While in this day and age we think of the middle finger as a way to tell someone to F-off, right? Well, while it has always had a somewhat negative meaning this gesture overall at one point meant something positive for those using it. 

Back in ancient Greek times, the middle finger was seen as an apotropaic symbol. When it was used it was being used to ward off threats and help fight off dark magic. I know, that might sound a bit out there but it is quite true. Back in those times phallic symbols which the middle finger is one of were quite powerful and thought to be very protective. 

In regard to phalli and its place in Ancient Greece encyclopedia.com wrote as follows:

Symbols and figures of male genitals also serve apotropaic functions, warding off evil and fending off aggression. In ancient Greece phalli were carved above doorways to protect homes, and phallic sculptures appeared throughout Greece. The island of Delos, reputed to be the birthplace of Apollo and Artemis, was famous for its statutes of phalli. Throughout the Mediterranean region both Greeks and Romans used phallic figures to protect valuable resources such as grain cisterns. The apotropaic qualities of the phallus derive from the ways in which it represents the idea of strength and manliness evoked to protect communities and their assets.

Ancient Japan looked to a group of gods called the Sahe no Kami, or preventive gods, to protect believers against beings from the underworld. The preventive gods were presented as giant phalli that were erected along highways, at the ends of bridges, and at crossroads to impede the passage of evil beings. The phalli became the protectors of travelers who would pray to them for safe passage and offer them rice and hemp. Recently the phalli were taken down to avoid offending Western travelers who associated them with obscenity. Though they are not consciously regarded as apotropaic, the city of Amsterdam is bedecked with thousands of roadside phalli that mark roads and protect pedestrians.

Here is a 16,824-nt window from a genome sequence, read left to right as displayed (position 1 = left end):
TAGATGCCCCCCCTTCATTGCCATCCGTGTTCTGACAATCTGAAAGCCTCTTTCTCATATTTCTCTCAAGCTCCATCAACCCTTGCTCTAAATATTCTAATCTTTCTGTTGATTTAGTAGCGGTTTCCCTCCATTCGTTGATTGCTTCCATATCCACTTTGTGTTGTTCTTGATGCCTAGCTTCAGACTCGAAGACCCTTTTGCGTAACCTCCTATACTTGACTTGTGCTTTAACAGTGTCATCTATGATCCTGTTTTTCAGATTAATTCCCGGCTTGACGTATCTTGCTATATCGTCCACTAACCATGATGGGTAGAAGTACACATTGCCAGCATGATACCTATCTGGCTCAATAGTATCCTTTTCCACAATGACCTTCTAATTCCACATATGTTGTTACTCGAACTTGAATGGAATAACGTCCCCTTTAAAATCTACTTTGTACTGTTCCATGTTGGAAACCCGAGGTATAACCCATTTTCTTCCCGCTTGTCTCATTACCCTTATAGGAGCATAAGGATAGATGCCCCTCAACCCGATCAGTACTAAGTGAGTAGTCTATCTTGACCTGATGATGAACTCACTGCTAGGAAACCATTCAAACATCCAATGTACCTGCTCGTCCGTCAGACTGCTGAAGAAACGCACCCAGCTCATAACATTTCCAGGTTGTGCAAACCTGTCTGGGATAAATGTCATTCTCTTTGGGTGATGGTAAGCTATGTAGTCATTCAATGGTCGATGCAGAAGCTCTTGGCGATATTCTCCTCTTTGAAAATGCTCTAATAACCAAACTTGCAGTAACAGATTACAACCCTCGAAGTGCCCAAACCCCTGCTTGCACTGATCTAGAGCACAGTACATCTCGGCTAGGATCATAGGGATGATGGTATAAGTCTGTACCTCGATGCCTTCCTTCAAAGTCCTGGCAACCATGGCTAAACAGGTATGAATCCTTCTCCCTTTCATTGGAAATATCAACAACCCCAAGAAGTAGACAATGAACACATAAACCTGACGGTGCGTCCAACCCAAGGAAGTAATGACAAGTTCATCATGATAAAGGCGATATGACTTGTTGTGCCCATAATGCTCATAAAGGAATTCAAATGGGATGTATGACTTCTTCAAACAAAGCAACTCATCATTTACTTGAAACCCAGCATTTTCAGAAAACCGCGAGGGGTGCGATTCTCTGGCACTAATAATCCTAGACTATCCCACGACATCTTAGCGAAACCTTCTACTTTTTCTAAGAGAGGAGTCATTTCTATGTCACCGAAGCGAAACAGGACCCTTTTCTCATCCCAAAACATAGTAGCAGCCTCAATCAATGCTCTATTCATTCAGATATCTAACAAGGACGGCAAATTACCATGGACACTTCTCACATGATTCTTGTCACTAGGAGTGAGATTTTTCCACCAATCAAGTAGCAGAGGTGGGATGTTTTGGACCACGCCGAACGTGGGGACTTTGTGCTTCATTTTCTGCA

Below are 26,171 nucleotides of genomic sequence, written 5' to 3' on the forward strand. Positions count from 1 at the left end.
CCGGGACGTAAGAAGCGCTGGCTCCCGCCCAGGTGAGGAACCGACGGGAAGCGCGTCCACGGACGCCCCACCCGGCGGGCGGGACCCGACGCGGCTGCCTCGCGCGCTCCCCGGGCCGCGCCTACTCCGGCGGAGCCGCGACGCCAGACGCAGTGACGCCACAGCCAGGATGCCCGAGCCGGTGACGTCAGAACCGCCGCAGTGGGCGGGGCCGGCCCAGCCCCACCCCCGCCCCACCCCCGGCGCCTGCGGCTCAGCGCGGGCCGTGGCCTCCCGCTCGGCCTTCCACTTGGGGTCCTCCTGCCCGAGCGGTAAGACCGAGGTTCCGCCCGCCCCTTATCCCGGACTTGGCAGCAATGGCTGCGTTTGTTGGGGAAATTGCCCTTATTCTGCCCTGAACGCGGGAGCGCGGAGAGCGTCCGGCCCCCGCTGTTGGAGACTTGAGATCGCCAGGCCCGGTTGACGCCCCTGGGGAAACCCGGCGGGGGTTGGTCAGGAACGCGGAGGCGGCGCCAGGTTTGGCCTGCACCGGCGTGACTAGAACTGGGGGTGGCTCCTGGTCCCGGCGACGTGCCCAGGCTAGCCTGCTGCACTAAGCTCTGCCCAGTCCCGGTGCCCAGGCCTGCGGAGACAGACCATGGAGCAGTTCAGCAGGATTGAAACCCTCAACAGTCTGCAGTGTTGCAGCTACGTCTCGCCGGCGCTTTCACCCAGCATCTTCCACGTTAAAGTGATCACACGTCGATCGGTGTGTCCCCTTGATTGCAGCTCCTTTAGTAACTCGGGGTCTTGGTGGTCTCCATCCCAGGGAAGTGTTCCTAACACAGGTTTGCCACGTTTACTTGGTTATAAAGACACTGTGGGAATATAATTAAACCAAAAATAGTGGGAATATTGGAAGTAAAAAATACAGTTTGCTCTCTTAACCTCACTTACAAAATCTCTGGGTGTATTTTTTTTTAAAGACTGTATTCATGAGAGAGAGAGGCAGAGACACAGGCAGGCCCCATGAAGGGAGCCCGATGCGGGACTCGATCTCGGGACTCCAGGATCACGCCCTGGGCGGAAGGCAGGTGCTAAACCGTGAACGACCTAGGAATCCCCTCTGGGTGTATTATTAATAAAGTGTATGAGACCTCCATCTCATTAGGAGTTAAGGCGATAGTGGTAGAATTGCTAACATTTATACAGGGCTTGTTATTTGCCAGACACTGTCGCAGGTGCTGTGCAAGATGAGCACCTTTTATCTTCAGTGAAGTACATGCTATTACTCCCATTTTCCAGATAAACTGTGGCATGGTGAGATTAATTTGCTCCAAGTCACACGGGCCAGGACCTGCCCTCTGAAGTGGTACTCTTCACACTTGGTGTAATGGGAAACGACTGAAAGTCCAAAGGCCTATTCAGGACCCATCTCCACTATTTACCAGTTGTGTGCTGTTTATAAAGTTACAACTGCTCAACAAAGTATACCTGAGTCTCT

Perhaps the most frequently used contemporary apotropaic phallic symbol is the gesture popularly referred to as “the finger.” Although often used as a signal of anger, disdain, and even disgust, the finger and its many variations are also apotropaic, warding off threats, responding to aggression, and serving as a warning.

A more complicated version of the finger, the sign of the “horns,” is produced by extending the index finger and little finger. This is also an apotropaic figuration of the phallus, though in a less directly evident manner. The sign of the horn refers simultaneously to the prowess of a bull (fecund masculinity) and to the horns that signify that a man has been cuckolded (his wife has had sexual relations with another man). The display of the fingers as horns wards off cuckolding while celebrating masculine empowerment. More recently it came to signify the rock-on rebel spirit of bikers, rock fans, and extreme sports enthusiasts. Phallic versions of the horn also adorn the necks of young men who wear them to proclaim their virility and ward off evil.

Although contemporary apotropaic devices may be less obviously genital, they still exist and are used to protect wearers and citizens. Devices such as crystals, evil eyes, and rabbits’ feet combine luck with protection in ways that recall the genital origins of some of those devices.

The middle finger itself is thought of as the shaft while the fingers on either side are its testies. Yes, it in nature has a quite phallic past whether you’ve thought of it in that nature before or not. While most people might assume the middle finger was something created somewhat recently perhaps in the 60s or 70s, it has been around for far longer than that. 

The BBC wrote as follows on this topic:

 Ancient Greek philosophers, Latin poets hoping to sell copies of their works, soldiers, athletes and pop stars, schoolchildren, peevish policemen, and skittish network executives have all been aware of the gesture’s particular power to insult and inflame.

“It’s one of the most ancient insult gestures known,” says anthropologist Desmond Morris.

“The middle finger is the penis and the curled fingers on either side are the testicles. By doing it, you are offering someone a phallic gesture. It is saying, ‘this is a phallus’ that you’re offering to people, which is a very primeval display.”

While all of this might be a lot to take in, it is quite interesting to learn about. I for one am quite blown away by the things I never knew about the middle finger itself. Did you know any of this before reading the article before you?

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